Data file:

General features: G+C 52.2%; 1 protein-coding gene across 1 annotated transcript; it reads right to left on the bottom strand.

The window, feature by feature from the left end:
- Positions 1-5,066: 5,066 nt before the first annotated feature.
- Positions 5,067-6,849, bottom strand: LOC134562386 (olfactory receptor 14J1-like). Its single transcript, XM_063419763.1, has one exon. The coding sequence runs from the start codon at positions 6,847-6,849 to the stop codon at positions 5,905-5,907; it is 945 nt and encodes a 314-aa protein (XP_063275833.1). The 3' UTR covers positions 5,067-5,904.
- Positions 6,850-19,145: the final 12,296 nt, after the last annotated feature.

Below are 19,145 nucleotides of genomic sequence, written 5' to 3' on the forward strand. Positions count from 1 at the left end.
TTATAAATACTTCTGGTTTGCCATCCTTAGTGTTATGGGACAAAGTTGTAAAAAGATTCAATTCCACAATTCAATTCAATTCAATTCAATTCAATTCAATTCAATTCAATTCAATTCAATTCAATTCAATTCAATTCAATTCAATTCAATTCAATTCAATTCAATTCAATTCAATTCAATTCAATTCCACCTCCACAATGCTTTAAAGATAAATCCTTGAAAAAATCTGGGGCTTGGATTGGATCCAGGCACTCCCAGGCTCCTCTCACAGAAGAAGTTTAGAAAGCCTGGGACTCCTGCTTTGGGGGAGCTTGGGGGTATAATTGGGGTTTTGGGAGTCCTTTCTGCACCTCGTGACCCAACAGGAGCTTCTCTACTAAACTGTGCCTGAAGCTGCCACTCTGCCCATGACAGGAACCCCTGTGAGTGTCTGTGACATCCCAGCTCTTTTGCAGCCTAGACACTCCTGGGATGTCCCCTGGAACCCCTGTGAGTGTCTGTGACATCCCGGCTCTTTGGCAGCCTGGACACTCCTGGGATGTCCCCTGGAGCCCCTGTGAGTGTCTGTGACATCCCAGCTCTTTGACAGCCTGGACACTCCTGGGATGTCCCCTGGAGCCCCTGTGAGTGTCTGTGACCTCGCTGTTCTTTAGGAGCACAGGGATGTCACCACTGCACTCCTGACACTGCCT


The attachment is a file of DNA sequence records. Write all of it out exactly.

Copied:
General features: G+C 52.2%; 1 protein-coding gene across 1 annotated transcript; it reads right to left on the bottom strand.

The window, feature by feature from the left end:
- Positions 1-5,066: 5,066 nt before the first annotated feature.
- Positions 5,067-6,849, bottom strand: LOC134562386 (olfactory receptor 14J1-like). Its single transcript, XM_063419763.1, has one exon. The coding sequence runs from the start codon at positions 6,847-6,849 to the stop codon at positions 5,905-5,907; it is 945 nt and encodes a 314-aa protein (XP_063275833.1). The 3' UTR covers positions 5,067-5,904.
- Positions 6,850-19,145: the final 12,296 nt, after the last annotated feature.

Below are 19,145 nucleotides of genomic sequence, written 5' to 3' on the forward strand. Positions count from 1 at the left end.
TTATAAATACTTCTGGTTTGCCATCCTTAGTGTTATGGGACAAAGTTGTAAAAAGATTCAATTCCACAATTCAATTCAATTCAATTCAATTCAATTCAATTCAATTCAATTCAATTCAATTCAATTCAATTCAATTCAATTCAATTCAATTCAATTCAATTCAATTCAATTCAATTCAATTCAATTCCACCTCCACAATGCTTTAAAGATAAATCCTTGAAAAAATCTGGGGCTTGGATTGGATCCAGGCACTCCCAGGCTCCTCTCACAGAAGAAGTTTAGAAAGCCTGGGACTCCTGCTTTGGGGGAGCTTGGGGGTATAATTGGGGTTTTGGGAGTCCTTTCTGCACCTCGTGACCCAACAGGAGCTTCTCTACTAAACTGTGCCTGAAGCTGCCACTCTGCCCATGACAGGAACCCCTGTGAGTGTCTGTGACATCCCAGCTCTTTTGCAGCCTAGACACTCCTGGGATGTCCCCTGGAACCCCTGTGAGTGTCTGTGACATCCCGGCTCTTTGGCAGCCTGGACACTCCTGGGATGTCCCCTGGAGCCCCTGTGAGTGTCTGTGACATCCCAGCTCTTTGACAGCCTGGACACTCCTGGGATGTCCCCTGGAGCCCCTGTGAGTGTCTGTGACCTCGCTGTTCTTTAGGAGCACAGGGATGTCACCACTGCACTCCTGACACTGCCT